Reliable methods of securing biomedical tubes are of critical importance to patient safety particularly with the use of endotracheal tubes. Intra-operatively, endotracheal tubes are used to provide ventilatory support for patients undergoing surgery under general anesthesia. Since the patients cannot breath for themselves, a dislodged endotracheal tube would interfere with ventilation resulting in death or severe brain injury due to a lack of oxygen. In emergency medical service, where patients may require ventilatory support following trauma, poisoning, drowning, etc., survival depends on a reliably secure airway. These patients can be conscious, and are often combative, requiring the endotracheal tube stabilizing device to be all the more reliable. Moisture accumulation from exhaled air, saliva and other secretions can quickly saturate the endotracheal securing means causing the potential for slippage and subsequent dislodging of the endotracheal tube.
Currently, the preferred method of securing biomedical tubes, such as the endotracheal tube, is to circumferentially wrap adhesive tape around the exposed portion of the tube followed by attachment of the tape to the facial area surrounding the insertion point. While this approach provides a reasonably reliable means for securing the endotracheal tube, it is not without significant drawbacks. Health care providers, as a general rule, have begun wearing latex or plastic examination gloves in order to minimize the potential for coming in contact with bacterial and viral agents that can be life threatening. The smooth uniform surface of latex and plastic examination gloves provides a surface to which adhesive tape sticks tenaciously, often causing the gloves to tear while attempting to disengage from the tape. Additionally, this adhesive tenacity can cause great difficulty in handling and applying the tape when wearing plastic or latex gloves such that the process of securing the endotracheal tube can be prolonged or altogether confounded. The presence of facial hair, such as beards and/or moustaches, makes securing the endotracheal tube almost impossible.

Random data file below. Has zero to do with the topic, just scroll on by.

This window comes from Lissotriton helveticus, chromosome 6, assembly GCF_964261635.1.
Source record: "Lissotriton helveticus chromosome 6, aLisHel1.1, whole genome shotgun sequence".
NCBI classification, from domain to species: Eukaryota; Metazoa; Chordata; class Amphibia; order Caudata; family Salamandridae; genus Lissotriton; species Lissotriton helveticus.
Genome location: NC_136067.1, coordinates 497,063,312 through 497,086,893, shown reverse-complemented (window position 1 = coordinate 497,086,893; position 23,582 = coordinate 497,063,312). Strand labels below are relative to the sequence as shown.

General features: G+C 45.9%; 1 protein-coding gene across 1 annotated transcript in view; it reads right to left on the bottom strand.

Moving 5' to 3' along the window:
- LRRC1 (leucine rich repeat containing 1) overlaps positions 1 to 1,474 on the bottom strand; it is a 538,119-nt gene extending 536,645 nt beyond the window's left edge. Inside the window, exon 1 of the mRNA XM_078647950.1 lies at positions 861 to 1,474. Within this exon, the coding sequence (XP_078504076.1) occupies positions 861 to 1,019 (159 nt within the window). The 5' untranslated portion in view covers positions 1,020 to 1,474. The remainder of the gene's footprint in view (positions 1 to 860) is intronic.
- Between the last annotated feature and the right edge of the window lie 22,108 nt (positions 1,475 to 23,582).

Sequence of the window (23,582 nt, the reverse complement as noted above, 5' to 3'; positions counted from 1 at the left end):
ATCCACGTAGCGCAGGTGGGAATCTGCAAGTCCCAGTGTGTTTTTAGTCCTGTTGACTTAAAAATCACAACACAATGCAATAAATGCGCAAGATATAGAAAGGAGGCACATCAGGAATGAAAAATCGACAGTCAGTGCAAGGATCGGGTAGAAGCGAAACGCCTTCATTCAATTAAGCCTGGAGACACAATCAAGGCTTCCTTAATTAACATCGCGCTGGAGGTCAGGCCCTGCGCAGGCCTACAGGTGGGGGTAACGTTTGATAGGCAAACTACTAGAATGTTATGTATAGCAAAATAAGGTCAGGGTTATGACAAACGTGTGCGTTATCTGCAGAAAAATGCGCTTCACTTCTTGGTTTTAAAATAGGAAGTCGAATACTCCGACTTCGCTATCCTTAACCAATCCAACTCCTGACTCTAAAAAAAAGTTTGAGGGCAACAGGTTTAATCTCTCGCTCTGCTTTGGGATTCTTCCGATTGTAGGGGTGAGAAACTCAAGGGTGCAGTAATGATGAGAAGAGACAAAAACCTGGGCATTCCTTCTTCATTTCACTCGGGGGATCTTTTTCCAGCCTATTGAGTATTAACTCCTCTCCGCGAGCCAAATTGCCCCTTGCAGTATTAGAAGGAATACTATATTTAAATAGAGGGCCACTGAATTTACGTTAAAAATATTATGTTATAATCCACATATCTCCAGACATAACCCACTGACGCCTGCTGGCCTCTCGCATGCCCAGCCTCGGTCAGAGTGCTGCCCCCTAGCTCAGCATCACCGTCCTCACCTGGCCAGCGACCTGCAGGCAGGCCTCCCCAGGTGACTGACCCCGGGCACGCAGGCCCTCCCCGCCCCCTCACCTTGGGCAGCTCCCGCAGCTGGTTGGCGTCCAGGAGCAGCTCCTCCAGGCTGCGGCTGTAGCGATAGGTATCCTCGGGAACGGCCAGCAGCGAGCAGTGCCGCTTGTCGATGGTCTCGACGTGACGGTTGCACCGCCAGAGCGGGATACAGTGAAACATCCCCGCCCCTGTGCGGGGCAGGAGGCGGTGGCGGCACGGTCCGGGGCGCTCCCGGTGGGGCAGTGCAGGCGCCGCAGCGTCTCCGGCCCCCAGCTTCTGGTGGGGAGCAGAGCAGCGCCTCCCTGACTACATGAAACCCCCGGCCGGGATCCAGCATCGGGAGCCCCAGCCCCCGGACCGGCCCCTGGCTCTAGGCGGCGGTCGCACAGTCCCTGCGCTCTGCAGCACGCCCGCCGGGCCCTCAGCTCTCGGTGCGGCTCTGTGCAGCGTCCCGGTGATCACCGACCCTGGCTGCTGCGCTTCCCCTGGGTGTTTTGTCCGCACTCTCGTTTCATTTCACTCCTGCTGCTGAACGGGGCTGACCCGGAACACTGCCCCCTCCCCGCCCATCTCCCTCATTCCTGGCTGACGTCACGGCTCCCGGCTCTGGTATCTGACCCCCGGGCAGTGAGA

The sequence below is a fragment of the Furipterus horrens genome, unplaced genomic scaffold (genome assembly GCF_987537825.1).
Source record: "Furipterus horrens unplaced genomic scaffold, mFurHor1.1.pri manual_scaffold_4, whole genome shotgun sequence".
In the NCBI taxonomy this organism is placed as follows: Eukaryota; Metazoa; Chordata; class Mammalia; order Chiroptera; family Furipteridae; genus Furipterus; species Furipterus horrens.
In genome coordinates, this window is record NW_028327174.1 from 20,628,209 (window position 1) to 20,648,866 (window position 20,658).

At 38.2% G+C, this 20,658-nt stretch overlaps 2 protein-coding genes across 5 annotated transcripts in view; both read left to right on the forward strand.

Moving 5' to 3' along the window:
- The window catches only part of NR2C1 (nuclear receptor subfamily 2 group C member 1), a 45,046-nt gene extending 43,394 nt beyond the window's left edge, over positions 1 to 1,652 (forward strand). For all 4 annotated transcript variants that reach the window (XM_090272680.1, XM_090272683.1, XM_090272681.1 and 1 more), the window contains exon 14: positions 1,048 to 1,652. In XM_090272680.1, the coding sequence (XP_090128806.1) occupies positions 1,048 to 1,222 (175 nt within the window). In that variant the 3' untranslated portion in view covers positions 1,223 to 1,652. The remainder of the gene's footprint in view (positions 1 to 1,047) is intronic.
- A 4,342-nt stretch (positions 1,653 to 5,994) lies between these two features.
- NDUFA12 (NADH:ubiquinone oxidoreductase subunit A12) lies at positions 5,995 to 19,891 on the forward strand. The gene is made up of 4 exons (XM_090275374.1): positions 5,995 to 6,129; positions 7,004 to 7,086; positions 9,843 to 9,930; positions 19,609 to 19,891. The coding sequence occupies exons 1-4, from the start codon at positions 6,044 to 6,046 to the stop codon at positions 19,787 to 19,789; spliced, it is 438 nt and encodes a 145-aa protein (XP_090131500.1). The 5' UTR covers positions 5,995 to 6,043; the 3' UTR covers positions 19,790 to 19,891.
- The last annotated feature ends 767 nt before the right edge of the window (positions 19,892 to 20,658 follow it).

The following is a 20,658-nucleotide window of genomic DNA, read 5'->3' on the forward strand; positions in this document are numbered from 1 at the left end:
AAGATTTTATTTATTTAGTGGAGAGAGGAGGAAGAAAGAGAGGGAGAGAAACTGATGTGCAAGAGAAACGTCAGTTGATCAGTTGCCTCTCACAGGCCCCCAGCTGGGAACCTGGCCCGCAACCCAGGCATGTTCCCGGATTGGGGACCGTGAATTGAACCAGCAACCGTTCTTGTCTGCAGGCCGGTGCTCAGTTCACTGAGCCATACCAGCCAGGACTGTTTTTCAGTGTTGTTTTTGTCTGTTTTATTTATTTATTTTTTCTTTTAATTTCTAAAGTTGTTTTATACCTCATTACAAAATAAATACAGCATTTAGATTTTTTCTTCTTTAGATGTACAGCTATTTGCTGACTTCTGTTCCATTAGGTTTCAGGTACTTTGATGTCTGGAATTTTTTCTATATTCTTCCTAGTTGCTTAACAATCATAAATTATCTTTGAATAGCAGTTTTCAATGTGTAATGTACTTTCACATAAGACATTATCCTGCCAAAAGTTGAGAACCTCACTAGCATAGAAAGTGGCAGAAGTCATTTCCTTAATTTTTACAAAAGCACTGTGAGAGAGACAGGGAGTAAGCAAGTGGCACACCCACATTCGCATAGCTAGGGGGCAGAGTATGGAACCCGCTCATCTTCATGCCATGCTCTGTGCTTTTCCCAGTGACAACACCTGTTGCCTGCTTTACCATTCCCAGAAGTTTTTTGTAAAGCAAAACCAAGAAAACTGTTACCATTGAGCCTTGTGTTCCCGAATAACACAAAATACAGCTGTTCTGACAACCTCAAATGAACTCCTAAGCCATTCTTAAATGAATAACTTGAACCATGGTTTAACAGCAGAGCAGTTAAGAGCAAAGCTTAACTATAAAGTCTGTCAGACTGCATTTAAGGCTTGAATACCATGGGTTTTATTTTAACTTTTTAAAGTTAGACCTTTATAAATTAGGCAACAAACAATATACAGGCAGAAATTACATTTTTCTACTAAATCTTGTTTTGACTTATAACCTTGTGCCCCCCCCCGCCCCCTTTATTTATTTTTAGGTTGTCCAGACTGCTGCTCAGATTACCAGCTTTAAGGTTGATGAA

Currently available commercial alternatives are themselves not without significant drawbacks. A device described by Wapner U.S. Pat. No. 4,548,200 comprised of a short strip of Velcro type material having a dense array of hooks and an adhesive back is circumferentially wrapped around the exposed portion of the endotracheal tube. A band of soft material having a dense array of loops for engaging the Velcro hooks is wrapped around the Velcro adhering to the tube, with the opposing ends encircling the head. Velcro tabs with hooks attach the ends to the encircling portions of the bands after criss-crossing behind the head. While initially providing secure fixation of the endotracheal tube, accumulating moisture neutralizes the adhesion between the tube and circumferentially attached Velcro hook strip as well as saturating the soft band. Because the Velcro strip is no longer held securely, and adhesion to the tube is lost, the Velcro strip often slips down into the patient's mouth posing both the threat of extubation and ingestion or inhalation of a foriegn body. Other shortcomings of this device are that the patient's head must be lifted in order to encircle and secure the bands. The tab of Velcro hooks which are affixed to the tube can also obscure depth gradations making assesement of proper tube position difficult. Application of the adhesive backed tab of Velcro hooks while wearing protective gloves can be plagued by the same problems as experienced with tape.